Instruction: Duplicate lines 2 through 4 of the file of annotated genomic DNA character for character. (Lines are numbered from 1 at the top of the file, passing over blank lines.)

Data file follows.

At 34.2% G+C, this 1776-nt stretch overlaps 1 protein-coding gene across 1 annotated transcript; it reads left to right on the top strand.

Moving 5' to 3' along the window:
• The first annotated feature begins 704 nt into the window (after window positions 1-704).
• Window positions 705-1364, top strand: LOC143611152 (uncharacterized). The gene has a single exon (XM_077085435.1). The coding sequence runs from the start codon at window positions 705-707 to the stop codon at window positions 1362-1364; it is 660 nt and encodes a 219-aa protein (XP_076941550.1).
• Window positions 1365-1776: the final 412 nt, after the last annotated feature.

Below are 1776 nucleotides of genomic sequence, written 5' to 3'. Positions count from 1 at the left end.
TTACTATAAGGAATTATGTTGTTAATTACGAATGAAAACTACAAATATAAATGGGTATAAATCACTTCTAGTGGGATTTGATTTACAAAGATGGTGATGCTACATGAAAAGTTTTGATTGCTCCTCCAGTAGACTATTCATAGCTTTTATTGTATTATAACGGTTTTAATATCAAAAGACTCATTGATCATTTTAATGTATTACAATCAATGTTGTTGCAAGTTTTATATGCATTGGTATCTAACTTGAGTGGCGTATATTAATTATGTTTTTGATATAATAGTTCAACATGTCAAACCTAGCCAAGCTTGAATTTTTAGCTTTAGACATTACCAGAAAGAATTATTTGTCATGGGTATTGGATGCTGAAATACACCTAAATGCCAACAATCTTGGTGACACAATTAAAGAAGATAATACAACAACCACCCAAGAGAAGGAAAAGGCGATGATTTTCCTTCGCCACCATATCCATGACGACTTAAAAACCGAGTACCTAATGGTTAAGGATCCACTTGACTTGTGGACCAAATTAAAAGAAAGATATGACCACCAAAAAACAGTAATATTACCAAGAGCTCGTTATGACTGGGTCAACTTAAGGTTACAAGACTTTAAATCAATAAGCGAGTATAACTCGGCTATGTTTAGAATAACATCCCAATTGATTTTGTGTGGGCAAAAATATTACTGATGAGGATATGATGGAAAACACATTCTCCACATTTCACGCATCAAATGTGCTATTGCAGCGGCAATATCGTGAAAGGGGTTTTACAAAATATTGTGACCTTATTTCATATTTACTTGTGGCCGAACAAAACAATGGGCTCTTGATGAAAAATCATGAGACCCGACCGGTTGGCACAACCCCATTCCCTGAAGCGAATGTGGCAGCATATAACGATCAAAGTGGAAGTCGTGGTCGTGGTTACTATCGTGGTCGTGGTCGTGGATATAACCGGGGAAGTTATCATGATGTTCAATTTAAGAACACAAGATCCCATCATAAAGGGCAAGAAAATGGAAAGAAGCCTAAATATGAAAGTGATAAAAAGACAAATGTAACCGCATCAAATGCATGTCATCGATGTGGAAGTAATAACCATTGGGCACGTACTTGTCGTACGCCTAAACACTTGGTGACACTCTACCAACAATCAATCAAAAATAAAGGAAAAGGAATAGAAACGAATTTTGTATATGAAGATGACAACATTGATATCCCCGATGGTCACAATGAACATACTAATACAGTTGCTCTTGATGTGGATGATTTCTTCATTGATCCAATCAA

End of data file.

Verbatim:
Moving 5' to 3' along the window:
• The first annotated feature begins 704 nt into the window (after window positions 1-704).
• Window positions 705-1364, top strand: LOC143611152 (uncharacterized). The gene has a single exon (XM_077085435.1). The coding sequence runs from the start codon at window positions 705-707 to the stop codon at window positions 1362-1364; it is 660 nt and encodes a 219-aa protein (XP_076941550.1).